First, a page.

One of my first memories of feeling uncomfortable about being Korean-American happened when I was around six years old. In my neighborhood in the Bronx, there was a Korean supermarket I used to hang out in because my grandmother often helped her friend make fresh Korean food in the basement kitchen to sell at the market. One day, they made garratteok (a cylinder shaped white rice cake). As the rice cake was coming out of the machine that molded its shape, the whole room smelled of steamed rice. My grandmother cut a big piece from it and placed it in my hand. My mouth salivated as I looked at the warm, sticky rice cake. It was soft and squishy and wobbled up and down as I moved my hand.
“Stop playing with your food,” my grandma said. I quickly took a bite out of the warm, chewy cake and ran upstairs to the supermarket. As I observed the candies near the register, I noticed a mother and a son come in. I walked around for a few minutes slowly eating my rice cake, and went back to the cash register when the two were walking up to pay. When the boy saw me, he squealed with disgust.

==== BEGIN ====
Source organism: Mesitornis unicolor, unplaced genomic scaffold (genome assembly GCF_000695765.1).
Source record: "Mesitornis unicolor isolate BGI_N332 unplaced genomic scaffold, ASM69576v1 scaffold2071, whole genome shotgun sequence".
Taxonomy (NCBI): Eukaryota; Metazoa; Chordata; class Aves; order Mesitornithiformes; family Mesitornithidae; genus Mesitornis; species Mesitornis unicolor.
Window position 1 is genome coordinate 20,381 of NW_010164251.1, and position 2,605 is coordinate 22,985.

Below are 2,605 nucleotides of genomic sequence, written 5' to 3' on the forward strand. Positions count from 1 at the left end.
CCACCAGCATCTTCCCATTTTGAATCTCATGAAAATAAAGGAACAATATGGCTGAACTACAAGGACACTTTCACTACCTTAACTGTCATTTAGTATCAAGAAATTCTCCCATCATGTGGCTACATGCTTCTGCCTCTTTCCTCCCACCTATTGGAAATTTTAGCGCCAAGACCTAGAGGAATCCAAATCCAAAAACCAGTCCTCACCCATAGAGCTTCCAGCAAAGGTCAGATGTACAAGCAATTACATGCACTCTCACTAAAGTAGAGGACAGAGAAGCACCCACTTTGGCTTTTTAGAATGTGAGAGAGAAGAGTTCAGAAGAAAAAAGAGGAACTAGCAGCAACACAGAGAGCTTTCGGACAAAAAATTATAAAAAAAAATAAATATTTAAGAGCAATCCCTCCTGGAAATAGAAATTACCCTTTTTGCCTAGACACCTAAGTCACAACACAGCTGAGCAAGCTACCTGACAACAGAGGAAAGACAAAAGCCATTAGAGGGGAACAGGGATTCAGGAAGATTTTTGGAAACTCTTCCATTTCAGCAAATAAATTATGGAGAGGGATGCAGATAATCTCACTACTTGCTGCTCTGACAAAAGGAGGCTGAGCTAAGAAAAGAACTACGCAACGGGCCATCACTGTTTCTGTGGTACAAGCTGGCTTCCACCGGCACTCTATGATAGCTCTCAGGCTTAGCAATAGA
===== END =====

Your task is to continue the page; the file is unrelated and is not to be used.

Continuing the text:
“Ewww,” he exclaimed and shook his mother’s arm. “That Chinese girl is eating a worm!” His mother momentarily looked over but didn’t correct him or stop him. “That looks nasty,” he remarked again before leaving. I remember feeling frustrated at the boy for calling me Chinese and at myself for not speaking up and correcting him. I couldn’t even bring myself to finish the rice cake, and that made me mad, too.
I went through a phase of attachment to pre-packaged meals and canned foods. I genuinely enjoyed them—how “American” of me. As a child, I prevented my mother from packing Korean food for lunch in case I would get made fun of. Lunchables—the gold standard of the pre-packaged childhood—were my choice. I constantly reminded my mother and grandmother: “If you want to pack me lunch, I want American food. I don’t want kimchi or any banchan (side dishes) that smell or look weird.” Freshly made Korean food was a disgrace next to a pre-packaged microwaveable meal.